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Study: Prevention is the Best Way to Manage Caries in Children

A 3-year study comparing three treatment options for caries in children, has found no evidence to suggest that conventional restorations are more effective than sealing decay into teeth, or using prevention techniques alone to stop pain and infection from caries in primary teeth

A 3-year study comparing three treatment options for caries in children, has found no evidence to suggest that conventional restorations are more effective than sealing decay into teeth, or using prevention techniques alone to stop pain and infection from caries in primary teeth. Led by dentists from the Universities of Dundee, Newcastle, Sheffield, Cardiff, Queen Mary University of London and Leeds, the English study suggests prevention is the best way to manage tooth decay.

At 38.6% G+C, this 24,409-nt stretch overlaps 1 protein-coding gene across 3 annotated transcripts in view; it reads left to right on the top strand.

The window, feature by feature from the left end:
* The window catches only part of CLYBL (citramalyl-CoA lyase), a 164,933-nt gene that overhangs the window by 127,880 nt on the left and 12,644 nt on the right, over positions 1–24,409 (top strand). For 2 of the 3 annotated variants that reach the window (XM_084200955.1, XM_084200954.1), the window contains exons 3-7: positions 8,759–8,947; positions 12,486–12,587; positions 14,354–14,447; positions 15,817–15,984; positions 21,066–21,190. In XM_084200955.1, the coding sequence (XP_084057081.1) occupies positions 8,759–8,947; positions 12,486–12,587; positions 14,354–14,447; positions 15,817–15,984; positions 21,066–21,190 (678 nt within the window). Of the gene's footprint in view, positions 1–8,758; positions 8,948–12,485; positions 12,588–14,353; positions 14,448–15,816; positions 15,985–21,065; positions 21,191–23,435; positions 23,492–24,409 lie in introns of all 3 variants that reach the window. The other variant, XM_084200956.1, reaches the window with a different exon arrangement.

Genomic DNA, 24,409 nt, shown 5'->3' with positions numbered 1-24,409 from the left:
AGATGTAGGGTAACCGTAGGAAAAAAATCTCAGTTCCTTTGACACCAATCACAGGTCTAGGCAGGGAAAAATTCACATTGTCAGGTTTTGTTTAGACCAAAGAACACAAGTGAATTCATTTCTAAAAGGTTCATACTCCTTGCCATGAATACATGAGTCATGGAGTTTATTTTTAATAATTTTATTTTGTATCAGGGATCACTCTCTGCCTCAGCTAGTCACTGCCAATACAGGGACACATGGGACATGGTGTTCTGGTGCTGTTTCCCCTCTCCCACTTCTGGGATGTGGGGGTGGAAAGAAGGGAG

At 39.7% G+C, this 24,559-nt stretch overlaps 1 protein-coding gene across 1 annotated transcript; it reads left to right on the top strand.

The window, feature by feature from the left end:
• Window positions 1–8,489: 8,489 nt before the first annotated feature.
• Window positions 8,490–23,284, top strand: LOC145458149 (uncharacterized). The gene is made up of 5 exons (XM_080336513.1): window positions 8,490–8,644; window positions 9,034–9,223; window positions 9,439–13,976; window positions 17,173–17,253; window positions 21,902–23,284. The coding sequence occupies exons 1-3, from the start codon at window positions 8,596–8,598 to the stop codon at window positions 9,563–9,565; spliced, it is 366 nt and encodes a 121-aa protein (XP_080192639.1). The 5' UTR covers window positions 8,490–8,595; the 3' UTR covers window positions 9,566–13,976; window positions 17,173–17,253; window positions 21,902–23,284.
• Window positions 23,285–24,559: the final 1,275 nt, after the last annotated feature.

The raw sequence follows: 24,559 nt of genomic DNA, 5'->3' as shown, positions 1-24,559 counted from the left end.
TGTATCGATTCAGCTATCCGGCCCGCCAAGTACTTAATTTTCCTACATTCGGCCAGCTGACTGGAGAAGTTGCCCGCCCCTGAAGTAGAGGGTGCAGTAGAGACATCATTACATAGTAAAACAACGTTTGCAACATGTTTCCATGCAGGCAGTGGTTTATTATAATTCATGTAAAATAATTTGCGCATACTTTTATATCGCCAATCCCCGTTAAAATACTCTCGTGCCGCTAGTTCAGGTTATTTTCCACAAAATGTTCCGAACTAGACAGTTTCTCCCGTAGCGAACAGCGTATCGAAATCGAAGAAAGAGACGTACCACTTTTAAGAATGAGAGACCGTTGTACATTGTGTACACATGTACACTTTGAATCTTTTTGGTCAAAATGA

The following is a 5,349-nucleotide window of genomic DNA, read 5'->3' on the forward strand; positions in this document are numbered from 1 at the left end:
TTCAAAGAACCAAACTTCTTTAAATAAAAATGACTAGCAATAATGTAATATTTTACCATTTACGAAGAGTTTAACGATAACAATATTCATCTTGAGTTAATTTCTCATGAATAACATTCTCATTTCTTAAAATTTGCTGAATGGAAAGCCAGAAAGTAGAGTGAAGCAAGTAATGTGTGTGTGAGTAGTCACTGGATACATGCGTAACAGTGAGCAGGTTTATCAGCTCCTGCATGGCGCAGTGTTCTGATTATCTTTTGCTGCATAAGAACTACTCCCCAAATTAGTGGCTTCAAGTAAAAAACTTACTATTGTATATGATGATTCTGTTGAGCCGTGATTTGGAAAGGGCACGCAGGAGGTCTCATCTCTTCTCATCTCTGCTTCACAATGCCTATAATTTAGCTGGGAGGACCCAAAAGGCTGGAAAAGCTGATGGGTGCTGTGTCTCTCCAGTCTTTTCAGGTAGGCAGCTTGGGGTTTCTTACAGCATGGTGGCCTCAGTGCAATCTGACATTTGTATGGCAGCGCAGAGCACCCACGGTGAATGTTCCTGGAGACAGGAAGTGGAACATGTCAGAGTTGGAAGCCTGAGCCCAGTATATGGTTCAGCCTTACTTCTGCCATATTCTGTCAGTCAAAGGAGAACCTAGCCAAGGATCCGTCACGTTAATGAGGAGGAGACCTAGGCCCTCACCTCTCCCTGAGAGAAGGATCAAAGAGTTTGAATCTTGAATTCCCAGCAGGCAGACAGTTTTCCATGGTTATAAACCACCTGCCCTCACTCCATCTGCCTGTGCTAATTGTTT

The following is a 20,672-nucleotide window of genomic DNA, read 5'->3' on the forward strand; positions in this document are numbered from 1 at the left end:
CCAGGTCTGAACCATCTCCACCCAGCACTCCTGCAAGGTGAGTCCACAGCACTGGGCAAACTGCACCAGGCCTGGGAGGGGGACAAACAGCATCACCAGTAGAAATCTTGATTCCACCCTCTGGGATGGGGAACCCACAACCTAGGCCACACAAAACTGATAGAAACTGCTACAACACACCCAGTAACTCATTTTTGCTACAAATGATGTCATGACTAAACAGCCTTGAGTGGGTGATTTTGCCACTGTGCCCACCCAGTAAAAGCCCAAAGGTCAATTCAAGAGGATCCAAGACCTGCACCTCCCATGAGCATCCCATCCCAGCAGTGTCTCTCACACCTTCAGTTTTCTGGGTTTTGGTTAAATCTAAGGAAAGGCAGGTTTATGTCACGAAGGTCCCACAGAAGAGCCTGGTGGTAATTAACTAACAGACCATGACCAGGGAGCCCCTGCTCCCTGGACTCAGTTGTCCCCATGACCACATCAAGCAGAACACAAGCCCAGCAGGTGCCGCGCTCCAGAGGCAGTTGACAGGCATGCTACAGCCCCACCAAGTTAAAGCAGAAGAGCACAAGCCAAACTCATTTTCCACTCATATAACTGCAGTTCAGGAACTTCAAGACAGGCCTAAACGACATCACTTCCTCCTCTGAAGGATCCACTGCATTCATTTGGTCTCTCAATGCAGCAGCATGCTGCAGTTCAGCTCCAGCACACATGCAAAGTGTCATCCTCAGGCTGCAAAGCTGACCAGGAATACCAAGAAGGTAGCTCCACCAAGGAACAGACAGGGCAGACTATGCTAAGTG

Dentists working in one of 72 dental clinics throughout the United Kingdom recruited more than 1,140 children between the ages of 3 and 7 with visible tooth decay. Children were then randomly chosen to receive one of three treatment approaches: placing restorations and preventing new decay by reducing sugar intake; drilling out tooth decay, or “drill and fill;” and sealing tooth decay under a metal crown or placing a restoration to stop decay from progressing.

The findings, published in the Journal of Dental Research, found no evidence to suggest that any of the treatment strategies were better than another in terms of making a difference in children’s experience of pain or infection, quality of life, or dental anxiety.

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